Our customers trust Kroger to deliver safe, fresh, high-quality foods, and sometimes excess food is generated. As a large food retailer and manufacturer, we are uniquely positioned to responsibly reduce and manage this surplus. We use the EPA's food waste hierarchy to provide a framework in determining the best or “highest value” of our food waste.
STRIVING FOR ZERO WASTE IN OUR RETAIL LOCATIONS
In 2016, we expanded the enterprise-wide waste diversion initiative in all grocery stores. With a focus on food waste diversion, Kroger increased the amount of safe, wholesome food donated to feed hungry families in our communities. We also increased the number of participating food waste recycling locations to 1,445. We use a combination of composting, anaerobic digestion and animal feed programs to manage the remaining food waste.
ZERO WASTE IN FOOD MANUFACTURING PLANTS
In 2016, 31 of our 33 corporately managed manufacturing plants were designated as “zero waste” facilities. Our plants recycled more than 600 million pounds of material in 2016, a diversion rate of 99%.
The Kroger Environmental Compliance organization is constantly working to implement simpler processes for our stored to handle and dispose of unsalable hazardous products in a lawful and responsibe manner. We use licensed hazardous waste vendors to remove these materials from our stores and pharmacies and ensure they are destroyed legally (e.g., landfilled, incinerated). Additionally, we are working with an innovative recycling company that designs customized mail-back programs to recycle and reuse commercial chemical products that would otherwise have to be destroyed. The hazardous products recycling program offers Kroger a more sustainable approach to responsibly handling comsumer products.
Through this program, Kroger recycled almost 50,000 pounds of aerosol cans and 19,000 pounds of unsalable commercial chemical products in 2016 that otherwise would have been disposed as hazardous waste. In addition, we worked with our recycling partners to recycle nicotine cessation products and fluorescent lamps. With the success of these programs, we continue to look for opportunities to recycle more of our unsalable consumer products.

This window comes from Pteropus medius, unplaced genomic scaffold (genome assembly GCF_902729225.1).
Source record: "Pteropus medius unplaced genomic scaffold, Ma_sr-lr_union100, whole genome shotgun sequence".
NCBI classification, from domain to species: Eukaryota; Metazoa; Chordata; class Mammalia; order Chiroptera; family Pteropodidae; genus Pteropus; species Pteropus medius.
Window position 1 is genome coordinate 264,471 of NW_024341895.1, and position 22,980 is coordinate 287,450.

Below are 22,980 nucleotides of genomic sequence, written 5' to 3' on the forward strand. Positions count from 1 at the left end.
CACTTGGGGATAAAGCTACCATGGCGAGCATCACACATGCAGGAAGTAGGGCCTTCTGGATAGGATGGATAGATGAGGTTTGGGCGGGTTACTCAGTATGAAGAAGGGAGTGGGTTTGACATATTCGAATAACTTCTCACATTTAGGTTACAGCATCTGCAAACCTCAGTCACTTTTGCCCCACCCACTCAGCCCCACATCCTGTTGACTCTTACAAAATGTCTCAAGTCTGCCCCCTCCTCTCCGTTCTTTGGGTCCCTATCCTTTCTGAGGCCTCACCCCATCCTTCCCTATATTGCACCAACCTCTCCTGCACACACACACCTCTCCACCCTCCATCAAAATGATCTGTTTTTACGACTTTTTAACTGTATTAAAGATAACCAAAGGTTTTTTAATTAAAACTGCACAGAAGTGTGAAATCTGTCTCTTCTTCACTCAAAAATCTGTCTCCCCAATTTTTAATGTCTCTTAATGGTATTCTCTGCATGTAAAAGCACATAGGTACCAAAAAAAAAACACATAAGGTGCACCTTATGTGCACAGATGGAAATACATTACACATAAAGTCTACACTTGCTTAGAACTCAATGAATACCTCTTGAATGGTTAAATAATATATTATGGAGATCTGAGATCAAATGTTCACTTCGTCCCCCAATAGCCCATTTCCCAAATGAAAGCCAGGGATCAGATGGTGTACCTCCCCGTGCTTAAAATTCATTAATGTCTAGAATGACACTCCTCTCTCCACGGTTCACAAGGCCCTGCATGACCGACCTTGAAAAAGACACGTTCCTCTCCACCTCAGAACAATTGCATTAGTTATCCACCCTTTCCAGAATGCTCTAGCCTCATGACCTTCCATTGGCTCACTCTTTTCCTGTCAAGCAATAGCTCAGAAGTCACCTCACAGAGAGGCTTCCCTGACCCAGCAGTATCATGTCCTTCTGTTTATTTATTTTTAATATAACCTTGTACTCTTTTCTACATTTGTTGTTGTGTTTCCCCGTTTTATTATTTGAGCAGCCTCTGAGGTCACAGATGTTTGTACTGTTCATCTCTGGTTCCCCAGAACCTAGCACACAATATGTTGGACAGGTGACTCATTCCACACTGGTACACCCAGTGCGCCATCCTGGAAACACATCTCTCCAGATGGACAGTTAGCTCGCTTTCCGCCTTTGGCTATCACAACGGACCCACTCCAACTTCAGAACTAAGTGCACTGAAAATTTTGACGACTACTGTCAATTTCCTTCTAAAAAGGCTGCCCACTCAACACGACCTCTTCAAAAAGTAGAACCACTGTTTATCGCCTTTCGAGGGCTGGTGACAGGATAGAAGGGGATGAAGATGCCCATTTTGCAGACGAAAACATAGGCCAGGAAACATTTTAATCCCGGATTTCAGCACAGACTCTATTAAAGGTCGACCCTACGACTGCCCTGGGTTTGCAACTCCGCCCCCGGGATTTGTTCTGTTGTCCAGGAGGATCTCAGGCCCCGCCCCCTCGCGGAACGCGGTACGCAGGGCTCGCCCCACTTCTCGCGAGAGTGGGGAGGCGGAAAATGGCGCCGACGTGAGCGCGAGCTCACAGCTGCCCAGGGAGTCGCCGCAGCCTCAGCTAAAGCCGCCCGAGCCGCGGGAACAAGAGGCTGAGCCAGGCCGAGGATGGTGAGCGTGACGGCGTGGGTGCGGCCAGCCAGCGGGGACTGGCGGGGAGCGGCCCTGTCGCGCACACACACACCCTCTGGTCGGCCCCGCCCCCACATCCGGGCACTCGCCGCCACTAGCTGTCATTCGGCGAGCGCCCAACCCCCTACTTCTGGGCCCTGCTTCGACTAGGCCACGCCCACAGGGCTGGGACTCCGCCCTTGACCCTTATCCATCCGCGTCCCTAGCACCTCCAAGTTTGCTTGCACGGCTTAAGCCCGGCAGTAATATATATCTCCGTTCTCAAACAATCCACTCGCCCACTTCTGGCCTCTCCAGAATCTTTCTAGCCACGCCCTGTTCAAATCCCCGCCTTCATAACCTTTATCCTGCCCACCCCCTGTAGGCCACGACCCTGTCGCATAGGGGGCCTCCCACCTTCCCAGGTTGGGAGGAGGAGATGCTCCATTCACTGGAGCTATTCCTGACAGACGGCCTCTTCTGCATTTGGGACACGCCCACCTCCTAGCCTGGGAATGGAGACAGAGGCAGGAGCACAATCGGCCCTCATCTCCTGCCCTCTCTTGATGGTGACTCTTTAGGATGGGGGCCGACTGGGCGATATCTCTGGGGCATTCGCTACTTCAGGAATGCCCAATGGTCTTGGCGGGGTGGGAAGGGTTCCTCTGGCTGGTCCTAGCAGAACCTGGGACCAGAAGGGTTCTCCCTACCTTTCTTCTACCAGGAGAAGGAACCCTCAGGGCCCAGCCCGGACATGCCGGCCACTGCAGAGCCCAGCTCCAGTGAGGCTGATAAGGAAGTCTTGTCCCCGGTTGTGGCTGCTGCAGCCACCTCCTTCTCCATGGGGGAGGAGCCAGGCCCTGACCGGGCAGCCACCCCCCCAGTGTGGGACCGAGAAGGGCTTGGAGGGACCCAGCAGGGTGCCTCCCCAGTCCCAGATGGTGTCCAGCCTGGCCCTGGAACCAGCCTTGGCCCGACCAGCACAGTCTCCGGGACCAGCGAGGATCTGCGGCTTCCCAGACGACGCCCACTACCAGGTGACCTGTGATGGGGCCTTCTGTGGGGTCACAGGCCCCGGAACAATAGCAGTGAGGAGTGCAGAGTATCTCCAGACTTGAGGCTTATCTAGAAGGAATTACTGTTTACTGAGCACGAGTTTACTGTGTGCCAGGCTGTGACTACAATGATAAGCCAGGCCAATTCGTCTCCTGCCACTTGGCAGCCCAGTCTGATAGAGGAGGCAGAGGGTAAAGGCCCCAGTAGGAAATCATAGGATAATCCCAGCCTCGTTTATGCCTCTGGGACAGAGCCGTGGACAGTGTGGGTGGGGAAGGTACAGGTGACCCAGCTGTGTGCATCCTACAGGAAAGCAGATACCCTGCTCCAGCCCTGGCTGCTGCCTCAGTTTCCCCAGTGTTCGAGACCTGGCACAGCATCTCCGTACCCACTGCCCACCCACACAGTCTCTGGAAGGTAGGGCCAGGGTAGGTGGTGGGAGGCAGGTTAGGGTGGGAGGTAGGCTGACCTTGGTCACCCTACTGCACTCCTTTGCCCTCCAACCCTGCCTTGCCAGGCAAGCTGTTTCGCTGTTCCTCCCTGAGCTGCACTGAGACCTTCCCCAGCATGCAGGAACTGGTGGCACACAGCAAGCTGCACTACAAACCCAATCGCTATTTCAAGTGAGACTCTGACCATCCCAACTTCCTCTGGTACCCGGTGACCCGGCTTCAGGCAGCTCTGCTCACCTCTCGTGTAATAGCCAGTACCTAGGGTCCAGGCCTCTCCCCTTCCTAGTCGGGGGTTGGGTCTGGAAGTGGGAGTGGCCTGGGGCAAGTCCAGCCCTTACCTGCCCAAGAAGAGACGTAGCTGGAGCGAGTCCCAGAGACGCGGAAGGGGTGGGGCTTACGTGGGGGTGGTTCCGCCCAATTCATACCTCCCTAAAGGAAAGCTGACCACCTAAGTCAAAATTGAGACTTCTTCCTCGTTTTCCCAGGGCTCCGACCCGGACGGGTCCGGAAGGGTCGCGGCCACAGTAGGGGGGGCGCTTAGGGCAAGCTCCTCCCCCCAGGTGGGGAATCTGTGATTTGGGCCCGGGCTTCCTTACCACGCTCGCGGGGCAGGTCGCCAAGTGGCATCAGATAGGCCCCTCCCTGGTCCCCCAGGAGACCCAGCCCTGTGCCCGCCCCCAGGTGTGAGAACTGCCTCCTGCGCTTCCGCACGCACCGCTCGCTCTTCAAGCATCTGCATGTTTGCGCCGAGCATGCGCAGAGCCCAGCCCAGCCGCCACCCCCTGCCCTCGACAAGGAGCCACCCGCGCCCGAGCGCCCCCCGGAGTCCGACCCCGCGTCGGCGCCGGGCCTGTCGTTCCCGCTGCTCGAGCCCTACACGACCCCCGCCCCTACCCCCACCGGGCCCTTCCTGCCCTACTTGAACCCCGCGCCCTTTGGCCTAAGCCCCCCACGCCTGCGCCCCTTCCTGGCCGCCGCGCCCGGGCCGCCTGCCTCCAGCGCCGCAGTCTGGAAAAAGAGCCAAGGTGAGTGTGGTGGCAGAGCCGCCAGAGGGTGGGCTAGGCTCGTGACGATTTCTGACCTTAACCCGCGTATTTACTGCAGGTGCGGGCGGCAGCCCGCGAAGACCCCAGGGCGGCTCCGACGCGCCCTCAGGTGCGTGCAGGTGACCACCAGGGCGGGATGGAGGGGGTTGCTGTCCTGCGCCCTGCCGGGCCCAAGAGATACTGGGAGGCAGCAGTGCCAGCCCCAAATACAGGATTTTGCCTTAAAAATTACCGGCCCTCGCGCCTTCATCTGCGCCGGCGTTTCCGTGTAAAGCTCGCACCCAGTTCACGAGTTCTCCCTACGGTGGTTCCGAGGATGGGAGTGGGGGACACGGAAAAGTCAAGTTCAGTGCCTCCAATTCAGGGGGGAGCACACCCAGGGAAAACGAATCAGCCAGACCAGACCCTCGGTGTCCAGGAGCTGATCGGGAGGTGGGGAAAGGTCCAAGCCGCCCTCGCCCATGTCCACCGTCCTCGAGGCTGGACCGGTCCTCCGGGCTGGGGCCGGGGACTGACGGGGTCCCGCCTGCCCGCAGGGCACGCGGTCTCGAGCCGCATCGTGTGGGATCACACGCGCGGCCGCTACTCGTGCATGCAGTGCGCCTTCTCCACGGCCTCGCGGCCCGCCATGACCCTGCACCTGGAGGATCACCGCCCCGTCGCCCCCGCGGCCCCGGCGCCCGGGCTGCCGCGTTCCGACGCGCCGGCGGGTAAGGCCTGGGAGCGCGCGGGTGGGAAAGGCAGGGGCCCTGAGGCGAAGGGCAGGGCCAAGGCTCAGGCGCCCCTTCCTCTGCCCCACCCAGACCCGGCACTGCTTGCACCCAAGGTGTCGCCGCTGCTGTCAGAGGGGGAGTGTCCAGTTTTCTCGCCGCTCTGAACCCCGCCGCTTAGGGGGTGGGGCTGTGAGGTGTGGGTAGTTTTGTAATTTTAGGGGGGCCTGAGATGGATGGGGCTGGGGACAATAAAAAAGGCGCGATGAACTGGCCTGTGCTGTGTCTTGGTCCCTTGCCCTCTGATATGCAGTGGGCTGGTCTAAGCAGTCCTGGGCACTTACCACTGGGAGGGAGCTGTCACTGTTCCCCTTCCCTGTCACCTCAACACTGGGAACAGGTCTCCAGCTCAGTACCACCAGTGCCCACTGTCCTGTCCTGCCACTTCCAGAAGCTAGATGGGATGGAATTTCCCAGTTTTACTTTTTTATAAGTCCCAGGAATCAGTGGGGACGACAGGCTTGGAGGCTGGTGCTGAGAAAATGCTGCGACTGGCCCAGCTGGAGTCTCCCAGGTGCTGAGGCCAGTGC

Packaging Our Brands more efficiently is another way Kroger is working to reduce waste. Our packaging engineers continue to seek new and innovative ways to reduce the packaging for Kroger brand products. In 2016, we began rolling out a new lighter-weight milk jug in our dairy operations. The new milk jug is made of the same 100% recyclable high-density polyethylene as our current design; however, the new, innovative design uses about 10% less plastic while providing the same great performance.
We began producing milk with the new jug at our Westover Dairy in Lynchburg, Va., which serves our Mid-Atlantic region. Our next dairies to begin production were Vandervoort Dairy in Texas and Michigan Dairy. We will continue to expand production across the country in 2017. After fully implementing the new design, we will save more than 5 million pounds of plastic from going to the landfill a year, as much as 62.5 semi-trailer trucks!
Watch this video about our new milk jug design.
Circular economy is a term more and more experts are using to describe an industrial economy that runs on renewable energy and produces zero waste and no pollution. It is an alternative to the traditional linear economy that best describes current widespread business models as, take-make-dispose. In the evolving circular model, the goal is to reuse products for as long as possible.
Kroger partners with CHEP and IFCO, which both contribute to global sustainability through their "shared" business models of pooled pallets, bulk containers and reusable plastic containers (RPCs). These packaging solutions bring both operational efficiencies and environmental benefits. Compared with one-way packaging, reusable platforms and containers offer a lower carbon footprint, reduced water consumption and less waste.
INCREASING OUR USE OF REUSABLE PLASTIC CONTAINERS (RPCs)
In 2016, we shipped 120 million RPCs of fresh produce to our stores. RPCs improve product quality and significantly reduce waste. We continue to increase our volume of fresh produce shipped in reusable plastic containers (RPCs). Examples of items currently shipped this way include: green onions, radishes, lettuce, grapes, tomatoes, avocados, corn, beans, carrots, cabbage, cauliflower, oranges, grapefruit, lemons, eggs and celery. We estimate that the total use of RPCs last year eliminated the use of more than 83,670 tons of waxed and corrugated boxes.